Worry & Generalized Anxiety Disorder (GAD)

What is Generalized Anxiety Disorder (GAD)?

Generalized Anxiety Disorder (GAD) is characterized by excessive worry about a range of aspects of daily life. Worry typically comes in the form of predicting worst case scenarios or “what if…” type thinking. Everyone worries sometimes, however, for people with GAD they feel worried or anxious most of the time. The particular themes of worry are wide reaching, but often include excessive worry about finances, safety of loved ones, health, peer relationships and work or academic performance. People with GAD often describe feeling as though their thoughts or worries are “out of control” and their “mind is racing”. It is common for these individuals to also worry about their worrying. GAD is associated with sleep difficulties, fatigue, muscle tension as well as a general dislike of uncertainty and need for control.

Symptom Checklist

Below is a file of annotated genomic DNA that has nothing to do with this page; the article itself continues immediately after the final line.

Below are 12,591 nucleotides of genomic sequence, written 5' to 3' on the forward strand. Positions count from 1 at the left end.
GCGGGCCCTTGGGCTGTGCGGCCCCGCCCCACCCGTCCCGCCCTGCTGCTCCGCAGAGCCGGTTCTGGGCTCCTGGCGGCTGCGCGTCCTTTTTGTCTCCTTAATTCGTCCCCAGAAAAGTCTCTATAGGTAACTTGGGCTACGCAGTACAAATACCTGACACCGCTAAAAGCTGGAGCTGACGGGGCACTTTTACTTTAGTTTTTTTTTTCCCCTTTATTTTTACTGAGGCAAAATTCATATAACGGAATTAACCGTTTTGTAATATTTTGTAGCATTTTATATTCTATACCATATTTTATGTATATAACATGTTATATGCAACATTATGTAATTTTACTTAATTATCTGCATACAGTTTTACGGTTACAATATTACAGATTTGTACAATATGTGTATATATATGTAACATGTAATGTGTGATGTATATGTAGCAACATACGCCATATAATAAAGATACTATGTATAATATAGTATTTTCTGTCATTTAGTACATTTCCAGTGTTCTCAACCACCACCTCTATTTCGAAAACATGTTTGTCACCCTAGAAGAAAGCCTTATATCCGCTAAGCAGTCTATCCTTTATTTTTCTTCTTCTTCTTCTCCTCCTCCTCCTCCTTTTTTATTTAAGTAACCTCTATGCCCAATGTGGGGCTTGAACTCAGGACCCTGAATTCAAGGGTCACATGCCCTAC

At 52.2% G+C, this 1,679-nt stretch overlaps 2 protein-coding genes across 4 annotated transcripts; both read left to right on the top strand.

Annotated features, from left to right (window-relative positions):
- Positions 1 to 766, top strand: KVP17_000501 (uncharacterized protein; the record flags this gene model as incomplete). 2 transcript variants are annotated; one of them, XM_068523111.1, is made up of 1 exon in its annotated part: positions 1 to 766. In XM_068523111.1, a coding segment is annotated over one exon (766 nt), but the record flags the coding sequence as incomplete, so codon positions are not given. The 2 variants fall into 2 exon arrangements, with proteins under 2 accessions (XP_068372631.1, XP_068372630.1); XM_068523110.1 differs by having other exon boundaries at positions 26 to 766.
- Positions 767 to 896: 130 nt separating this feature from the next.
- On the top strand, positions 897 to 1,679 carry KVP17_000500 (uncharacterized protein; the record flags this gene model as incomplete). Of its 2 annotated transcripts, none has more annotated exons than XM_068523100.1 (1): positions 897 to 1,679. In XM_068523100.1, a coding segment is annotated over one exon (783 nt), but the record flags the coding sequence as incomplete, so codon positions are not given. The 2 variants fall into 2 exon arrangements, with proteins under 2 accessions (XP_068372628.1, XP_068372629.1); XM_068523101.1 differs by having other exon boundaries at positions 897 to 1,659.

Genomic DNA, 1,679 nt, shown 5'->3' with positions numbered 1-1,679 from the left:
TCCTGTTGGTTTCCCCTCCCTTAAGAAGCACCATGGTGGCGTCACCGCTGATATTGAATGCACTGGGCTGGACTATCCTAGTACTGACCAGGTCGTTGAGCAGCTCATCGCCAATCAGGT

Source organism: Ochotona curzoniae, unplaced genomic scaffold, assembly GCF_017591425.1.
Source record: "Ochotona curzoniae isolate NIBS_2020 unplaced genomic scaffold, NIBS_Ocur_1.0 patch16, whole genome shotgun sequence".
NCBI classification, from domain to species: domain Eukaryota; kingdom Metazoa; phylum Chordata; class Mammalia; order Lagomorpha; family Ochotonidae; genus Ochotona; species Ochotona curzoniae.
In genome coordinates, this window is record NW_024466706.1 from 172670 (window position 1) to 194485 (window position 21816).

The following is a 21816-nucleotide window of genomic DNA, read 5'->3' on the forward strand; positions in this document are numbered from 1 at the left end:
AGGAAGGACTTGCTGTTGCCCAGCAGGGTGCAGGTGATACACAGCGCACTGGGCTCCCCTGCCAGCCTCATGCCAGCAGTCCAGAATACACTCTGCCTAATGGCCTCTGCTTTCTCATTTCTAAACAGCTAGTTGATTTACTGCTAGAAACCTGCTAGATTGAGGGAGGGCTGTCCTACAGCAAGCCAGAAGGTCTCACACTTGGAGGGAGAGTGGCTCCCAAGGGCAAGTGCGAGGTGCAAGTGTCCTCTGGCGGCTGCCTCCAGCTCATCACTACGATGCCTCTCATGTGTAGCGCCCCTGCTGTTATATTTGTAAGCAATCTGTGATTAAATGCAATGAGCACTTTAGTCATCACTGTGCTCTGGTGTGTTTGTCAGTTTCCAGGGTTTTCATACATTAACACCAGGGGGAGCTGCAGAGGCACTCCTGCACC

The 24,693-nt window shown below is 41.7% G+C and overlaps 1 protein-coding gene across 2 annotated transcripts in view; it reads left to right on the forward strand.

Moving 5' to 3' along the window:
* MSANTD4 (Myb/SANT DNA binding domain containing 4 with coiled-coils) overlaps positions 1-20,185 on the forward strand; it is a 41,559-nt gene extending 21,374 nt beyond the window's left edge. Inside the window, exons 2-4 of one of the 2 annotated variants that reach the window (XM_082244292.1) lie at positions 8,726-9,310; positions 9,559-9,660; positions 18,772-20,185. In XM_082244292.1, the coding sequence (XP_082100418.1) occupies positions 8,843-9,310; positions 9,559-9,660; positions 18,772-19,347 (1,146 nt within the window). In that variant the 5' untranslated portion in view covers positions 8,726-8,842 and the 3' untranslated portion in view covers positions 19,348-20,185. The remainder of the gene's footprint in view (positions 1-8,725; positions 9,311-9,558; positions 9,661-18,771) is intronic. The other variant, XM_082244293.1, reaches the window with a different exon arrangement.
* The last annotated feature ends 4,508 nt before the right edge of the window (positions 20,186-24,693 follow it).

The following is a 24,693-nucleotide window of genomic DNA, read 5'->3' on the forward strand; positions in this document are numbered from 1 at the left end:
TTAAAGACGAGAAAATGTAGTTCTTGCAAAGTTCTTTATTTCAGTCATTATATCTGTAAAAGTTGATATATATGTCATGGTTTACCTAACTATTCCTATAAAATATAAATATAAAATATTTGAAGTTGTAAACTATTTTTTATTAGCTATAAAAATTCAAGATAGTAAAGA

• Do you find yourself worrying excessively about a lot of different things?
  • Do you experience difficulty concentrating or irritability as a result of your worry?
  • Do you have trouble sleeping because of your worry e.g. taking a long time to ‘switch off’ to get to sleep or waking often?
  • Do you avoid anything because of your worries e.g. holidays, driving, making decisions?
  • Do you often think through many worse case scenarios to be prepared for negative outcomes?
  • Do you notice physical symptoms of anxiety when you worry, such as racing heart, sweating, upset stomachs, muscle tension including frequent headaches?

How Common is Generalized Anxiety?

Everyone worries sometimes but research indicates that around 6% of the general Australian population will suffer from GAD at some point in their lifetime. Generalized anxiety is more common in females, and it can occur at any age. When diagnosed in adulthood most individuals with GAD label themselves as having been a ‘worrier’ most of their life.

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